Winchester Christmas Market; English Christmas

Winchester Christmas Market

Although the German-style markets may be relatively new, England’s market history is centuries old. Many towns and villages host one to four-day Christmas markets. Stalls offering a variety of goods, including many craft items, and a dazzling array of food products, line village streets. I visited one such market in Haslemere, Surrey.

Haslemere Christmas Market, Surrey, England

Haslemere Christmas Market

A small sampling of food items at Haslemere Christmas Market, Surrey, England

A small sampling of items at the market

Both types of markets were delightful to walk through and something of a novelty for me. Christmas markets in my home city of Winnipeg, Canada are held indoors due to weather conditions.

Carol Singing

Carol singing is integral to the English Christmas in a deeper way than in Canada. Although carols and Christmas songs play on sound systems in shopping centres for weeks leading up to Christmas in Canada, events where ordinary voices join in the singing are few. In England, most churches offer special carol services. Village community centres host carol singing evenings. Carol singing events are organized on village greens, often accompanied by candlelight. Some pubs also host carol singing nights.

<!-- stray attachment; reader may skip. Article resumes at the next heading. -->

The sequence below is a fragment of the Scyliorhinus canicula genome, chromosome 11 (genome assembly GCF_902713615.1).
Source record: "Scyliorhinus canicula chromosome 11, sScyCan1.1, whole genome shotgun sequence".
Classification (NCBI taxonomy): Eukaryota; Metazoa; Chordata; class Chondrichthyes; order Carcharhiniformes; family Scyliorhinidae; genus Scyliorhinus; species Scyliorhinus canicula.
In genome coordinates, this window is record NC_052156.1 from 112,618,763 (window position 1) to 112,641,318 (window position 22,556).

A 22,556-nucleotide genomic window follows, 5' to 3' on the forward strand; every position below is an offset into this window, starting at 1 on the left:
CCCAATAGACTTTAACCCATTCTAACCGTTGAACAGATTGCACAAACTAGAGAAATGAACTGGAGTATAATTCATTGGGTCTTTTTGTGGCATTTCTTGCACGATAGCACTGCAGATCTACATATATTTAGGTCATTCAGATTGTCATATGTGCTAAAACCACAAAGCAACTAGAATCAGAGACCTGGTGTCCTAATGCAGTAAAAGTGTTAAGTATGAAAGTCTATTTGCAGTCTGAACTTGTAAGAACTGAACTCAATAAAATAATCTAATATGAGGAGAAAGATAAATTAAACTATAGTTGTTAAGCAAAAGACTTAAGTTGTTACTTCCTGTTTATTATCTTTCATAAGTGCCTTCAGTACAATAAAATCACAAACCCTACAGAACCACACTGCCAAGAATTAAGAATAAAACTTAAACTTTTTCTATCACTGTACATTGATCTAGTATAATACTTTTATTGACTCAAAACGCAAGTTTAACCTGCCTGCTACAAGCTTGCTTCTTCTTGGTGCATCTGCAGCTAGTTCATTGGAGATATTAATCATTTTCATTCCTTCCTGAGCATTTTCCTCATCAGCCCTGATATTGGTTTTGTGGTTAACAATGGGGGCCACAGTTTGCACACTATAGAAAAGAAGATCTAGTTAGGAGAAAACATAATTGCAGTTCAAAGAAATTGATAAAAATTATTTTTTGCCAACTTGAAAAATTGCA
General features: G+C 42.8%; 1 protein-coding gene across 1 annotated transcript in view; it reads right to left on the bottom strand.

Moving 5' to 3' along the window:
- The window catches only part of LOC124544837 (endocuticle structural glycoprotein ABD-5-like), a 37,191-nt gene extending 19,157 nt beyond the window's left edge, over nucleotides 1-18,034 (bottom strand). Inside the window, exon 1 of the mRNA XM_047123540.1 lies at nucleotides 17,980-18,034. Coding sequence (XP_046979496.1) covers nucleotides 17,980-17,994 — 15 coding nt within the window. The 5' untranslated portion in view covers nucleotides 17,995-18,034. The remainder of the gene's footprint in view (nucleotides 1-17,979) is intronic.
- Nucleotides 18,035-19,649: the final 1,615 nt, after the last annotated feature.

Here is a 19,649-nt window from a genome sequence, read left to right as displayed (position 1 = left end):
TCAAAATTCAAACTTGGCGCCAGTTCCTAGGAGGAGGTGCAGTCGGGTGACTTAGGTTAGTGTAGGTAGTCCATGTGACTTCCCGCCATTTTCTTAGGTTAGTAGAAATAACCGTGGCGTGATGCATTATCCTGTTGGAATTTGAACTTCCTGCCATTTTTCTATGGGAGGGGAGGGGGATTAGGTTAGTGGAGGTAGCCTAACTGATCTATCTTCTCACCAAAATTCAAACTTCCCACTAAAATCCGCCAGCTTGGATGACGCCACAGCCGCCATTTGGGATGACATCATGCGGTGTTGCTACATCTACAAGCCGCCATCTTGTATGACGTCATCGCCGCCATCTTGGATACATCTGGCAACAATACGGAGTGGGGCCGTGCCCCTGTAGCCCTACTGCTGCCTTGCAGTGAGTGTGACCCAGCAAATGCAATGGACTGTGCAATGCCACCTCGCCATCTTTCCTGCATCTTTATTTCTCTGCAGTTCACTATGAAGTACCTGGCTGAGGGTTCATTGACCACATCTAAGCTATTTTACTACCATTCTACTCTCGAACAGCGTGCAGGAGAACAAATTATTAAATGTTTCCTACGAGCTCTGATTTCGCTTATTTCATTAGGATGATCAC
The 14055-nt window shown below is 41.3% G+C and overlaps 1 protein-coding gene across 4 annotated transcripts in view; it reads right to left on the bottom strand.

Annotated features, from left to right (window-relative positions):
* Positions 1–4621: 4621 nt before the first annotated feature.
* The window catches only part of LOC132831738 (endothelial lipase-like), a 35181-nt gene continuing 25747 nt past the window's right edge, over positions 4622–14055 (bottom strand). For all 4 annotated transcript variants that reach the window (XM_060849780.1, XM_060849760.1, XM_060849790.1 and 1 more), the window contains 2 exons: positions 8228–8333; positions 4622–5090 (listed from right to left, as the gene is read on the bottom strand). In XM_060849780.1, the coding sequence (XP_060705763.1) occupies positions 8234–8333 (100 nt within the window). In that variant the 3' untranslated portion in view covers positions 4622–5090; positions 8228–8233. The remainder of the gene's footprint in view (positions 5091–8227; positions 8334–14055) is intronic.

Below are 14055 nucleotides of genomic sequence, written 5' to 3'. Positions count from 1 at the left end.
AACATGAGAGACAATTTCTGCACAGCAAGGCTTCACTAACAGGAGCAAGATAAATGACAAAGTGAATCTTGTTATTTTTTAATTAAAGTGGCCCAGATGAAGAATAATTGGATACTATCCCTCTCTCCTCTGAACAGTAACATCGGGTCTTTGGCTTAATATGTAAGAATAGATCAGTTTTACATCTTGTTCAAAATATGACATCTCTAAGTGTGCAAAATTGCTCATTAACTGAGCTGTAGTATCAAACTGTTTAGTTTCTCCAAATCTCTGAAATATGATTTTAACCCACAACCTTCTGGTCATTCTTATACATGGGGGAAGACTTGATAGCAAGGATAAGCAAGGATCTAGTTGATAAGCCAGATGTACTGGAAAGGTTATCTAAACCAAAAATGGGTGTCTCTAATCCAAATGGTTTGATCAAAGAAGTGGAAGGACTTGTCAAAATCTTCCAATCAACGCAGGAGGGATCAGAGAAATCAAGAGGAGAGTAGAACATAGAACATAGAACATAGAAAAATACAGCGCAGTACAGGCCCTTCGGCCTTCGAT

Church carol service in Churt, Surrey, England

Church carol service

We attended a carol singing evening at the local village pub and a carol service at the local church. Both were enjoyable, albeit different. There was a lot of laughter at the pub event. Popular Christmas songs were included as well as traditional religious carols. It was only the religious carols sung at the more serious, but beautiful, candlelit service at church.

Churt village pub at Christmastime, Churt, Surrey, England

The village pub

The songs at both events were mostly familiar, although a couple seem to be more common in England than in Canada. “In the Bleak Midwinter” is a personal favourite I don’t hear very often at home, but it seemed to be a standard in England. The tune used in “O Little Town of Bethlehem” was slightly different than the one I was used to. One or two popular Christmas songs were completely new to me and to my husband.

Pantomime

Pantomime is a British Christmas season tradition. “Panto” is a form of musical comedy family theatre that incorporates song, dance, jokes, cross-dressing actors, slapstick, and audience participation. The play is usually based on a traditional children’s story.